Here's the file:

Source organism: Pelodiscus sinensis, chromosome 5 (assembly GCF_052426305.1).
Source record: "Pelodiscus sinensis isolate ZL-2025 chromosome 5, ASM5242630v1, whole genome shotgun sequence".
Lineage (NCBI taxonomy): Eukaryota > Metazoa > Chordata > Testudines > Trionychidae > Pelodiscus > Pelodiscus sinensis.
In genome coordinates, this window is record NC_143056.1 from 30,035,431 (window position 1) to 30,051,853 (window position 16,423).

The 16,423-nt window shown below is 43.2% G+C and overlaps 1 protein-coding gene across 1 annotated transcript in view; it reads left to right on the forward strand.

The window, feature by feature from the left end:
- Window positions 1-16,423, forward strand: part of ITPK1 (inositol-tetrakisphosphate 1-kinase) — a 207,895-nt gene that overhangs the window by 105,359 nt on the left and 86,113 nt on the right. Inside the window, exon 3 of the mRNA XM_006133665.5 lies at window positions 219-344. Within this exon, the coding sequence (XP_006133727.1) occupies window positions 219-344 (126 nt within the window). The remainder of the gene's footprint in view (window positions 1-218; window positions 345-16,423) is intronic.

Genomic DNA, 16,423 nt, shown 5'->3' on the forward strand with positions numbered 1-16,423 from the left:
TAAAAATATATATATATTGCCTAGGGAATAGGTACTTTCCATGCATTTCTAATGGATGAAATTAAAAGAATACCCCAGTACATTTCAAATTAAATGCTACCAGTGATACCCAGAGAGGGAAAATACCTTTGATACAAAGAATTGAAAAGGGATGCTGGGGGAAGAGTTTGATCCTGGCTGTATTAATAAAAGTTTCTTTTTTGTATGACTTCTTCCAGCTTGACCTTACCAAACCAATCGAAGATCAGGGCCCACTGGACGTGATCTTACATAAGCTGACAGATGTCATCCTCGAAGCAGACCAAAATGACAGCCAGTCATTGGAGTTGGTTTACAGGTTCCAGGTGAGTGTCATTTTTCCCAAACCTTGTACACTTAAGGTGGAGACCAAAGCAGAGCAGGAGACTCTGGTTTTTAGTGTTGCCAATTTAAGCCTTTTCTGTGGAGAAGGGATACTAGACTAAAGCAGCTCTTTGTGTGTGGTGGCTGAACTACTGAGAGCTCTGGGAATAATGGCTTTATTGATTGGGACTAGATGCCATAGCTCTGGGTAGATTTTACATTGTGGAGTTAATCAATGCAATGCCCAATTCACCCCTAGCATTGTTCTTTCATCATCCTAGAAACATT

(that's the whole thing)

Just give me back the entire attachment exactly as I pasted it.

Source organism: Pelodiscus sinensis, chromosome 5 (assembly GCF_052426305.1).
Source record: "Pelodiscus sinensis isolate ZL-2025 chromosome 5, ASM5242630v1, whole genome shotgun sequence".
Lineage (NCBI taxonomy): Eukaryota > Metazoa > Chordata > Testudines > Trionychidae > Pelodiscus > Pelodiscus sinensis.
In genome coordinates, this window is record NC_143056.1 from 30,035,431 (window position 1) to 30,051,853 (window position 16,423).

The 16,423-nt window shown below is 43.2% G+C and overlaps 1 protein-coding gene across 1 annotated transcript in view; it reads left to right on the forward strand.

The window, feature by feature from the left end:
- Window positions 1-16,423, forward strand: part of ITPK1 (inositol-tetrakisphosphate 1-kinase) — a 207,895-nt gene that overhangs the window by 105,359 nt on the left and 86,113 nt on the right. Inside the window, exon 3 of the mRNA XM_006133665.5 lies at window positions 219-344. Within this exon, the coding sequence (XP_006133727.1) occupies window positions 219-344 (126 nt within the window). The remainder of the gene's footprint in view (window positions 1-218; window positions 345-16,423) is intronic.

Genomic DNA, 16,423 nt, shown 5'->3' on the forward strand with positions numbered 1-16,423 from the left:
TAAAAATATATATATATTGCCTAGGGAATAGGTACTTTCCATGCATTTCTAATGGATGAAATTAAAAGAATACCCCAGTACATTTCAAATTAAATGCTACCAGTGATACCCAGAGAGGGAAAATACCTTTGATACAAAGAATTGAAAAGGGATGCTGGGGGAAGAGTTTGATCCTGGCTGTATTAATAAAAGTTTCTTTTTTGTATGACTTCTTCCAGCTTGACCTTACCAAACCAATCGAAGATCAGGGCCCACTGGACGTGATCTTACATAAGCTGACAGATGTCATCCTCGAAGCAGACCAAAATGACAGCCAGTCATTGGAGTTGGTTTACAGGTTCCAGGTGAGTGTCATTTTTCCCAAACCTTGTACACTTAAGGTGGAGACCAAAGCAGAGCAGGAGACTCTGGTTTTTAGTGTTGCCAATTTAAGCCTTTTCTGTGGAGAAGGGATACTAGACTAAAGCAGCTCTTTGTGTGTGGTGGCTGAACTACTGAGAGCTCTGGGAATAATGGCTTTATTGATTGGGACTAGATGCCATAGCTCTGGGTAGATTTTACATTGTGGAGTTAATCAATGCAATGCCCAATTCACCCCTAGCATTGTTCTTTCATCATCCTAGAAACATT